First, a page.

Writebulb would like to thank Penelope for taking time out of her busy schedule to meet with us.

Light on, write on!

An Evening With Pete McCarthy

February 2003: “I’m so excited I feel sick – I’ve just discovered that Pete McCarthy is coming to Chelmsford to talk about his book!”

This was a note I found in a scrapbook just a couple of weeks ago and it brought back very happy memories of a wonderful evening spent in the company of an exceptional person. It’s at this point I have to put my hands up and say I wasn’t excited because Pete McCarthy was my favourite writer, in fact I hadn’t even read his book 'McCarthy’s Bar'… I was excited because my son, Angus, who was 13 at the time, absolutely loved his books and I knew he would go into hyperspace when I told him I’d got tickets. Don’t you just love giving surprises?! Yes, I can still feel that tickle of excitement in my stomach when I bought the tickets (in fact I think I may have been the first person in Essex to buy tickets!)

I know we were definitely first in the queue at the Shire Hall because Angus was adamant we had to be there at least an hour early. The hall was full and we sat in front row seats (what a surprise); there was a definite buzz of anticipation in the air as the time approched for Pete McCarthy to appear.

As I’m sitting typing this I’m smiling because it was a glorious evening; Pete was a warm and wonderfully quirky raconteur and not only did he read from his book and tell very funny stories about his life he brought an Irish fiddler along and everyone sang and laughed and joined in – the spirit of humour and love of life was so tangible you could reach out and touch it, I swear. And at the end of the evening when it was book signing time, Angus was first in the queue clutching his dog-eared, tatty version of McCarthy’s Bar and told him that he wanted to be a travel writer. Pete smiled and although I can’t remember what he said to Angus he wrote in the front cover, “to Angus in the front row”. You’d have thought Angus had been given a million pounds.

A couple of weeks later Angus wrote to him to tell him how much he loved his writing and Pete quickly replied with a wonderful handwritten letter which was full of warmth and encouragement telling him that he must keep on reading and writing. I think Angus has two letters from him as well as the treasured book.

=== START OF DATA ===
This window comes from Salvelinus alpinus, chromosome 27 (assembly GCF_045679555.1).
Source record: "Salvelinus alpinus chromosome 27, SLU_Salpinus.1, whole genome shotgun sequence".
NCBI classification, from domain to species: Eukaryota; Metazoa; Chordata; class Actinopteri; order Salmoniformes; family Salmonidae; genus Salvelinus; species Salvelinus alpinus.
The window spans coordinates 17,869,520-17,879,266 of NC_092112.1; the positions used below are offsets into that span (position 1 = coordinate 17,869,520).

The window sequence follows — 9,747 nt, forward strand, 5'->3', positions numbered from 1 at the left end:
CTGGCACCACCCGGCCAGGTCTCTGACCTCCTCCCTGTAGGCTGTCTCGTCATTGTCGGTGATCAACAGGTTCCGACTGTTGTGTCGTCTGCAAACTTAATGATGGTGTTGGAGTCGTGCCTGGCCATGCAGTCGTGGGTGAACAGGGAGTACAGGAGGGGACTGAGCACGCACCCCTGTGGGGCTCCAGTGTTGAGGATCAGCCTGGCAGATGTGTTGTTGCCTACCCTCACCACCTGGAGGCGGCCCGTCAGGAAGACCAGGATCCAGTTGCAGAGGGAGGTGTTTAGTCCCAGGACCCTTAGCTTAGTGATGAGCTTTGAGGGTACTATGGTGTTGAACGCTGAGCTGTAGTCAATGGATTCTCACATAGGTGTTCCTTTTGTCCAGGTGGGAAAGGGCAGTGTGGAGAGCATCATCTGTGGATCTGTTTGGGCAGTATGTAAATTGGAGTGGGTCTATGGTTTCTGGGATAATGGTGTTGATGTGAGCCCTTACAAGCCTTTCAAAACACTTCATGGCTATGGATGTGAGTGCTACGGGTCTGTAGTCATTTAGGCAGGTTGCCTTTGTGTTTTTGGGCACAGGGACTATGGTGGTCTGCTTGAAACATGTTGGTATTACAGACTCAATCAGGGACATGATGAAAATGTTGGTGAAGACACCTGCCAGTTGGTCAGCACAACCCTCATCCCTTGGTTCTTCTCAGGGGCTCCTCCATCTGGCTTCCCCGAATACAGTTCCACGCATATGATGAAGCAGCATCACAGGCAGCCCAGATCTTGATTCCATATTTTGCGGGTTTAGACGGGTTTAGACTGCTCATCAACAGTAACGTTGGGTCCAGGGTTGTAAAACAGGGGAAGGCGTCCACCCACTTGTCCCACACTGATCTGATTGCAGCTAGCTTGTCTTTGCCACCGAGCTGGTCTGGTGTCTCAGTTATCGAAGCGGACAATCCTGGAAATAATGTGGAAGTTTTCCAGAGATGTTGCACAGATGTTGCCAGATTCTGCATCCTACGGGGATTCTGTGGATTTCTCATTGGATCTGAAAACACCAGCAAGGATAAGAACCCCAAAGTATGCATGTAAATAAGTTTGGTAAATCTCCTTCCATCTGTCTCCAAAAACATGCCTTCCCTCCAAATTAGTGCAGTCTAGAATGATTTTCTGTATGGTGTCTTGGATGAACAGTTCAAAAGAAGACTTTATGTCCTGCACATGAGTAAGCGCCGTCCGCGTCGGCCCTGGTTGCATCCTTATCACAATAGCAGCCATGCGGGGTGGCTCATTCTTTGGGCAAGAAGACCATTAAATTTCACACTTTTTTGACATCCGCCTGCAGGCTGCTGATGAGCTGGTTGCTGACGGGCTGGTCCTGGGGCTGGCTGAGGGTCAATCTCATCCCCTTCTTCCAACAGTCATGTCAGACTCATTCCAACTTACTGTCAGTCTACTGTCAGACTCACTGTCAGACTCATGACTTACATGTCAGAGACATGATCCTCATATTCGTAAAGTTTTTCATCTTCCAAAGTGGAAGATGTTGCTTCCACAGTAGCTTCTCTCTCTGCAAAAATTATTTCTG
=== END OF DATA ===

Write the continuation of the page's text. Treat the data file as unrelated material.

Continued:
In 2004 Pete McCarthy died after a long battle with cancer aged just 52 and I still feel my eyes prickle with tears when I think about how ill he must have been that night he entertained us. Just knowing him for one evening had a profound effect on both Angus and myself – life is about laughter and music and drawing people into its heart and he managed to convey that in an exceptional way. And if I ever do become a published writer and am asked to give a talk I’m definitely going to take leaf from his book and take an Irish fiddler with me! Thank you Pete McCarthy!

(PS: And should you be wondering why I’m writing about an Essex Book Festival event 8 years ago, it’s because the event I went to this year (and I’m not saying which one because that would not be polite) was cold, dry and I don’t want to write about it!)

Monday, March 7, 2011

A Face for the Radio

We had our first taste of PR on Thursday:  Writebulb was invited to attend the Essex Book Festival launch at Chelmsford Library.  Sadly only three of the founders could attend (Kate has just started a new job so couldn't take the time off work) but we still muddled through!  It was quite a nerve-wracking experience with labels stuck on us and radio producers counting us down...and lots of people looking at us as if we were celebrities!  It was a very strange experience but incredibly good fun.  The folks at Chelmsford Library and the BBC Essex team were so warm and friendly and did their best to put us at our ease.  It was great - and much more fun than the day job!